"Legislature Fixes Flawed Minimum Wage Bill, Restoring Federal Overtime Exemptions"

By: Brian M. Peterson
Employment Law Alert
May 21, 2014

The West Virginia Legislature passed a bill in special session today, restoring a broad exemption that excludes most public and private employers from coverage under the state's overtime law.

On March 19, 2014, we alerted you to the unintended consequences of HB 4283, a bill that raised the minimum wage, but inadvertently eliminated a host of federal overtime exemptions. Today, both houses of the Legislature passed HB 201, which fixes the unintended overtime changes made by HB 4283.

The intent of HB 4283 was to increase the state's minimum wage to $8.00 per hour, effective January 1, 2015, and to $8.75 per hour effective January 1, 2016.  But a key amendment to the definition of "employer" under the state law had the unintended effect of making the state's antiquated overtime rules applicable to nearly every employer beginning June 6, 2014. The state's more generous overtime rules would have trumped the federal overtime rules, causing numerous federal overtime exemptions to be lost. Some employers estimated the lost overtime exemptions would have cost their organizations hundreds of thousands of dollars in additional payroll.  Upon signing the minimum wage bill on April 1, the Governor, Speaker of the House, and Senate President vowed to fix the unintended consequences of the bill before it could take effect.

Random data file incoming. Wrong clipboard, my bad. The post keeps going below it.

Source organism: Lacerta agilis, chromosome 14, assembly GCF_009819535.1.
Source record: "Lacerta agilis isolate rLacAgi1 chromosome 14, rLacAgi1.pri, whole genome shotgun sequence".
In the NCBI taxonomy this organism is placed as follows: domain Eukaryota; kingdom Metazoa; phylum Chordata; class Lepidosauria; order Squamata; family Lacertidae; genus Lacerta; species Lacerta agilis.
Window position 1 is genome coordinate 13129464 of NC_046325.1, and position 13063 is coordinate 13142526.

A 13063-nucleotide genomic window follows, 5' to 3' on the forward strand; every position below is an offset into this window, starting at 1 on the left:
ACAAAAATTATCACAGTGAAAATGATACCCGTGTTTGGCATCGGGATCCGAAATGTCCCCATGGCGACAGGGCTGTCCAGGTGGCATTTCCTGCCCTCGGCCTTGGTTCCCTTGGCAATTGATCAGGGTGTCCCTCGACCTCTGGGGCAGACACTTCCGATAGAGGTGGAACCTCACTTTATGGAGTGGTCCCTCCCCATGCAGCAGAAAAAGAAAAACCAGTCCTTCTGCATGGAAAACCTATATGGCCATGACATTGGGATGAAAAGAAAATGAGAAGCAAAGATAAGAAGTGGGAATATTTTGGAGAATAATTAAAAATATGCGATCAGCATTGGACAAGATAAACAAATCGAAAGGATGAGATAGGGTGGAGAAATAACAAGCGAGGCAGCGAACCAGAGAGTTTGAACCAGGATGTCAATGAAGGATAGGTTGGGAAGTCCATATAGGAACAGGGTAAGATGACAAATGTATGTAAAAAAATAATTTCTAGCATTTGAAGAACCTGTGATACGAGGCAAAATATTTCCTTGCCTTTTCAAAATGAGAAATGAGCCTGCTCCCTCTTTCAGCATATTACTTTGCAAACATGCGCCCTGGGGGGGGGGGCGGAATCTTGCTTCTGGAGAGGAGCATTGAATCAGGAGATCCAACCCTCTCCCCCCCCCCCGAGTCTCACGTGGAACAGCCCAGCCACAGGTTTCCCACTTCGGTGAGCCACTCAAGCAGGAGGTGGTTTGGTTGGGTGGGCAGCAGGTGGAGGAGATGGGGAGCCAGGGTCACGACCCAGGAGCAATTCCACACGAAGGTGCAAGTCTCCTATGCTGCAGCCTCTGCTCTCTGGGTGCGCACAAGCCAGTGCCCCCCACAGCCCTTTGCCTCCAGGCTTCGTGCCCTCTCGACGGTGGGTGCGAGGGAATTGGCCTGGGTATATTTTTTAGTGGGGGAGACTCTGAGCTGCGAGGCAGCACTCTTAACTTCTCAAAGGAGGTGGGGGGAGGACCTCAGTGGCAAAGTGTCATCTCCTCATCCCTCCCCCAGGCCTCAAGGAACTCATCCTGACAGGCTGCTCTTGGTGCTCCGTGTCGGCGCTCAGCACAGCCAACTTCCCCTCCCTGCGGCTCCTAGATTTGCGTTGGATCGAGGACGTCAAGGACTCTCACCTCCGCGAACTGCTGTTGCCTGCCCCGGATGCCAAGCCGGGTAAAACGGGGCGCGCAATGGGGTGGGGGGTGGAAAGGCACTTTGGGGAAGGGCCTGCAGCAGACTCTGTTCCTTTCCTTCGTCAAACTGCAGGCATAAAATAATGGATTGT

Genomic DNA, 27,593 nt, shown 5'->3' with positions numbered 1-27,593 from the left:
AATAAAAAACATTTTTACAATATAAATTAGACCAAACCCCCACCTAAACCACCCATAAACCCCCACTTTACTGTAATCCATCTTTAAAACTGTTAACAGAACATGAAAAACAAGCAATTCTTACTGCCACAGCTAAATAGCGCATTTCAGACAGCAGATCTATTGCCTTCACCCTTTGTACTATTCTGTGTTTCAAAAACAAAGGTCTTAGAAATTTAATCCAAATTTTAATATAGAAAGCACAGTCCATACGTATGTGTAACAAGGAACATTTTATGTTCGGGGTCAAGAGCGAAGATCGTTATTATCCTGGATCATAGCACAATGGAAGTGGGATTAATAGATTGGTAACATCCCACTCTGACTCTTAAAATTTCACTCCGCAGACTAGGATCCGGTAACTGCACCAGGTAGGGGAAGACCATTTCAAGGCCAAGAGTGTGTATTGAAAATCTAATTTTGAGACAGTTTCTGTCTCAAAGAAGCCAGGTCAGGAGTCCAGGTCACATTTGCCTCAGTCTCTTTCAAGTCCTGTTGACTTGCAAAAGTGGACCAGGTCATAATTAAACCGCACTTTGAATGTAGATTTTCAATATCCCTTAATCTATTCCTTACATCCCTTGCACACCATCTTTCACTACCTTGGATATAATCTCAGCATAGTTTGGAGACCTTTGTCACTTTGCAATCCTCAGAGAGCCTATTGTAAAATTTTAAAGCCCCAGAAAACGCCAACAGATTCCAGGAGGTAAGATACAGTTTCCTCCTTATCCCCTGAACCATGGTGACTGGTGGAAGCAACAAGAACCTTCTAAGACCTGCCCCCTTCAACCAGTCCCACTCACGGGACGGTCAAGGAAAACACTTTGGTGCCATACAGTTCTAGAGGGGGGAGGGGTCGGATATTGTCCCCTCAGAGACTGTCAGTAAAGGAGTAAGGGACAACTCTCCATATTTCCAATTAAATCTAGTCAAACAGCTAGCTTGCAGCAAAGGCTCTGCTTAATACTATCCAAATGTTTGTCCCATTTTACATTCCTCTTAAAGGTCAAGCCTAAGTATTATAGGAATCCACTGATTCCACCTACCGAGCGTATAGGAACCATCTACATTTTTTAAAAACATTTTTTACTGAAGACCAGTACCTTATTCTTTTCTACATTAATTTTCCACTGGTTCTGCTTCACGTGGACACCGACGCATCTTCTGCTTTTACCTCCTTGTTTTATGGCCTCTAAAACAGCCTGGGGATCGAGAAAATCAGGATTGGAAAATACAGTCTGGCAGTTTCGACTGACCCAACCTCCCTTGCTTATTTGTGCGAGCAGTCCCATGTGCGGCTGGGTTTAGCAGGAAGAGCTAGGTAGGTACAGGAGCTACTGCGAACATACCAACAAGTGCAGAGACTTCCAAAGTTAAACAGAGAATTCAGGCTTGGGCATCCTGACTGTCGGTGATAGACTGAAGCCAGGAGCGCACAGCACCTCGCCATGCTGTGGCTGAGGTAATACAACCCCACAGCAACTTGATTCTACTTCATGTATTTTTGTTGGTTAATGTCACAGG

True to their word, on May 19, the Legislature convened for a Second Special Session, and bills were introduced in both chambers to fix the problem. The bills restored the exemption language to the definition of "employer," but narrowed it so that it only exempts employers from the overtime provisions, not the minimum wage provisions. Once the bill is signed by the Governor, HB 201 will effectively place employers in the same position they were in prior to HB 4283 for overtime purposes. An employer will continue to remain exempt from the state's overtime law if 80 percent of his employees are subject to any federal act relating to maximum hours and overtime compensation, such as the federal Fair Labor Standards Act.

HB 201 also contains other clarifications regarding the state's minimum wage and training wage, and it delays the effective date of HB 4283 until January 1, 2015. The Governor is expected to sign the bill immediately.